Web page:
GLDC’s enzymatic function is dependent on the binding of its cofactor pyridoxal phosphate (PLP) at Lys754 (Fig 2B). Active site residues (Fig 2C) were defined as any amino acids within 5 Angstroms of the PLP-bound Lys754 or substrate glycine. Active site tunnel residues (Fig 2D) were defined as residues equivalent to those constructing the active site tunnel observed in the bacterial structure (based on sequence alignment). The dimerization interface (Fig 2E) was defined as residues predicted to be within 5 Å of the GLDC-protein α’-subunit of the αα’ dimer (although there is no direct evidence that dimerization is required for enzymatic function). These three conserved, functional regions provide annotation for much of the C-terminus and they account for 40 NKH-causing mutations, only seven of which have been previously characterized.
N-terminal active site function.
Although comparisons with the bacterial structure accounted for mutations at and around the active site, they failed to explain the presence of high density of pathogenic mutations in N-terminal regions, that appear to be devoid of functional annotation. We undertook additional evolutionary analyses to predict N-terminal domain function of GLDC. GLDC belongs to the PLP-enzyme Fold Type I family . However, it is an unusual member as all other PLP Fold Type I enzymes in this family form α2 homodimers (where each α-subunit is ~500 amino acids) while GLDC is either a single polypeptide over 1000 amino acids or, in some bacteria and archaea, an αβ heterodimer, with the α- and β-subunits corresponding to the N- and C-termini respectively (Fig 3A). In these αβ orthologs, there is structural and sequence similarity between the α and β subunits, leading to the suggestion that they came from the same evolutionary precursor . We found that in human GLDC-protein, pBLAST alignment of the N- and C-termini shows a region of similarity (26% identity, 48% positives) between amino acids 238–349 and 572–785 (S1 Fig). Notably, the C-terminal region contains the active site, Lys754. In addition, large regions of the N-terminus (113–472) and C-terminus (531–906) are significantly structurally similar by rigid FATCAT alignment (p = 3.61e-13, RMSD = 2.59Å; Fig 3B). The structure of the C- and N-termini also both show similarity to other Fold Type I carboxylases. The defining feature of this fold is the 7-stranded β-sheet packed by α-helices , which is evident in both N- and C-termini (Fig 3C).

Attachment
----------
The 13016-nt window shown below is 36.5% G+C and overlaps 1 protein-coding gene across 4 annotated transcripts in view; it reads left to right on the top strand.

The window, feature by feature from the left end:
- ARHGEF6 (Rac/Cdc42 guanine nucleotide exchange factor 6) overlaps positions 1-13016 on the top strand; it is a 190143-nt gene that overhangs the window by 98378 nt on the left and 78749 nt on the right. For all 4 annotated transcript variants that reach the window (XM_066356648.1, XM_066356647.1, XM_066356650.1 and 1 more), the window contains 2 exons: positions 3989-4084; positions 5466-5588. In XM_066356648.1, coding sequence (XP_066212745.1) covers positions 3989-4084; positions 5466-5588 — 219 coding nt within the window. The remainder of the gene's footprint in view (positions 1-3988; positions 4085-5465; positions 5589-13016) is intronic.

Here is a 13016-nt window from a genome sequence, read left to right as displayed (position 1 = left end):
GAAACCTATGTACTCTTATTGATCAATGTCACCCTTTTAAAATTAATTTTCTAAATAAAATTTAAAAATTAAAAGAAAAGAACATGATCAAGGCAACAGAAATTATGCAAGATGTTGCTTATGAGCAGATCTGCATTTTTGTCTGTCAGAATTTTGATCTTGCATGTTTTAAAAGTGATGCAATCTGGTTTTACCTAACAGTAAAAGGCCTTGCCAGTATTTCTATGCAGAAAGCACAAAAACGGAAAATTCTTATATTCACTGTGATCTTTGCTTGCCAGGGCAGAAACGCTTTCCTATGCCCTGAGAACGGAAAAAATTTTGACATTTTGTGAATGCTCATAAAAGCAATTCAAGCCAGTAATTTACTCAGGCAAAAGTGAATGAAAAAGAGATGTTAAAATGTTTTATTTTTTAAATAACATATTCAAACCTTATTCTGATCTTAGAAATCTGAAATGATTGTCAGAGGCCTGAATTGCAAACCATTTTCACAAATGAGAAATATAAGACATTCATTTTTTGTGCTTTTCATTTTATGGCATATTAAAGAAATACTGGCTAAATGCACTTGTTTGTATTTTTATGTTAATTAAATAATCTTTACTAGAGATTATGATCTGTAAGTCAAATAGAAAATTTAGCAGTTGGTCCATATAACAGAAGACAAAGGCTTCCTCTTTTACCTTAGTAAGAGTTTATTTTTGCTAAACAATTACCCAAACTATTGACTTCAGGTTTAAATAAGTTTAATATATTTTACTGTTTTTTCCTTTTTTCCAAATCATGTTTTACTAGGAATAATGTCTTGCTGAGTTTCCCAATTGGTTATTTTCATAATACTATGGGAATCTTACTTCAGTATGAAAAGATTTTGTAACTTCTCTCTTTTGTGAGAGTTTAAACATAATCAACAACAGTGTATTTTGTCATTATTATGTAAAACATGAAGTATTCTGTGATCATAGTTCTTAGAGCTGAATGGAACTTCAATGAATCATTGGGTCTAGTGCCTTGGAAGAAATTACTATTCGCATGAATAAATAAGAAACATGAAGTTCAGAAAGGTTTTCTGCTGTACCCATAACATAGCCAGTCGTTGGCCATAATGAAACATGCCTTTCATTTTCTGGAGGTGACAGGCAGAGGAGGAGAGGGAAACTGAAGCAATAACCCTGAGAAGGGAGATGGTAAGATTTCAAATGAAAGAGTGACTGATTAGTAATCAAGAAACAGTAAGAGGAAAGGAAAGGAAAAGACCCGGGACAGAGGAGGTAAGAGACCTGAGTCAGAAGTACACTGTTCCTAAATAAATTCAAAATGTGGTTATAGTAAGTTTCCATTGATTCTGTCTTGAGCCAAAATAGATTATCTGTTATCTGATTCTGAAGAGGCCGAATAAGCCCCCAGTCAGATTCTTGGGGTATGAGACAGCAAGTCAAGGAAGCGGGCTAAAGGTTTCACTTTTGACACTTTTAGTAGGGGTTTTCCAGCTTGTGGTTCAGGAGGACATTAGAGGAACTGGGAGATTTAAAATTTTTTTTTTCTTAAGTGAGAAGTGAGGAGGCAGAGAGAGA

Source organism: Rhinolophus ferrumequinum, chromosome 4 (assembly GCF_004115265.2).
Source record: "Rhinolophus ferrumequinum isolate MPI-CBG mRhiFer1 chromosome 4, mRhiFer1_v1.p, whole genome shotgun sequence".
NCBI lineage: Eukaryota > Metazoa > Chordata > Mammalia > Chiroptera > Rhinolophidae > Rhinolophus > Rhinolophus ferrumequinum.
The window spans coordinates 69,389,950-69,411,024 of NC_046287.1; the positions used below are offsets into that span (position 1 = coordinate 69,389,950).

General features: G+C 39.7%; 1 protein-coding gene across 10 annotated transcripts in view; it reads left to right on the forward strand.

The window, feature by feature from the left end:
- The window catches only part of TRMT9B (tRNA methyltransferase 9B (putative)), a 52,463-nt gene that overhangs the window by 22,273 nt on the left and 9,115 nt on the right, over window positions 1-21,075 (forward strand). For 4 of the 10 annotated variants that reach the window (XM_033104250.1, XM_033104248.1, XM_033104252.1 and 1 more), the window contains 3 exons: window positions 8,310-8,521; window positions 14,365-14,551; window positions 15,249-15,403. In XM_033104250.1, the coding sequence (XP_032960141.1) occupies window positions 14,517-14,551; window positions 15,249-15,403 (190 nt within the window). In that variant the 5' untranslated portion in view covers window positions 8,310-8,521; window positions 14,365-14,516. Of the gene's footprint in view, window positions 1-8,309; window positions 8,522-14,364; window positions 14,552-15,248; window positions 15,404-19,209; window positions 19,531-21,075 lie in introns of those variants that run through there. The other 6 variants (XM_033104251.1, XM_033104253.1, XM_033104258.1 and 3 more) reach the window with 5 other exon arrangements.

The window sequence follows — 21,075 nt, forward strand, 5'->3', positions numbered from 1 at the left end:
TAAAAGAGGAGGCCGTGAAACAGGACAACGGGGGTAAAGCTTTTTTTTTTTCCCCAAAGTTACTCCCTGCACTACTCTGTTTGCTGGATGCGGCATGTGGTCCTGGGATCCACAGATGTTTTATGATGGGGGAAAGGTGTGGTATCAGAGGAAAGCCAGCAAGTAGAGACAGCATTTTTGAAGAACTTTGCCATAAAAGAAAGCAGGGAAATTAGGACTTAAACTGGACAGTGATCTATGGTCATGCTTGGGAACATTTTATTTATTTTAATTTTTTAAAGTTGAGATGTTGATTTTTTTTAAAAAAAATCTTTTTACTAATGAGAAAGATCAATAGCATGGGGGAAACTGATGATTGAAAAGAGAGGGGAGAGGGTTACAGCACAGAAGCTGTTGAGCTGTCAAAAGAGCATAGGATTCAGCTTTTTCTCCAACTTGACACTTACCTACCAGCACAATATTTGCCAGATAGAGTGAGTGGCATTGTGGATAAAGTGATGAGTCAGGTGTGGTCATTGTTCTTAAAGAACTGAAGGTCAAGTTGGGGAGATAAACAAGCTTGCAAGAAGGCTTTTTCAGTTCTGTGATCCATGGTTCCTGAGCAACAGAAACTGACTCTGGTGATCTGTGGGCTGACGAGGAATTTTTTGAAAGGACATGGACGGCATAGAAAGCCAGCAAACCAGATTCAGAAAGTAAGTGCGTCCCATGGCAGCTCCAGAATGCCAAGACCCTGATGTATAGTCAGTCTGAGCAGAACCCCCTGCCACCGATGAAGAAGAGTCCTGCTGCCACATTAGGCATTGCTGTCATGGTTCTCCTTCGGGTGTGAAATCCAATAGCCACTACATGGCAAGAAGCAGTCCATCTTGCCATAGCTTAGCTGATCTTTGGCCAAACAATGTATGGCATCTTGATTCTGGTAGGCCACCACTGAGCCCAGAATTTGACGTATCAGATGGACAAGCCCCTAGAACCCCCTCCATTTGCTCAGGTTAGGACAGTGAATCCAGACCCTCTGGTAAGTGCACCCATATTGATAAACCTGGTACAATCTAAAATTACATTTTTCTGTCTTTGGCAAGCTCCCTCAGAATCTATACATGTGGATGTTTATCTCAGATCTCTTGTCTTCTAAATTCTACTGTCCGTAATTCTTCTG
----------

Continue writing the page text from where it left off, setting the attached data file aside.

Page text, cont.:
[A] Structurally homologous regions of the N- and C- termini respectively shown in purple and orange, respectively. [B] Relative alignment of the N- and C-terminal regions shown in [A]. FATCAT alignment gives an RMSD of 2.59 Å and a p-value of 3.61e-13. [C] Functional regions predicted based on evolutionary conservation in the N-terminus: tunnel, yellow; active site, green, and the dimerization interface, blue. [D] I-Tasser COFACTOR predicted PLP binding site in the N-terminus (PLP shown in red), providing a rationale for the presence of [E] a high incidence of NKH disease mutations in region shown in red.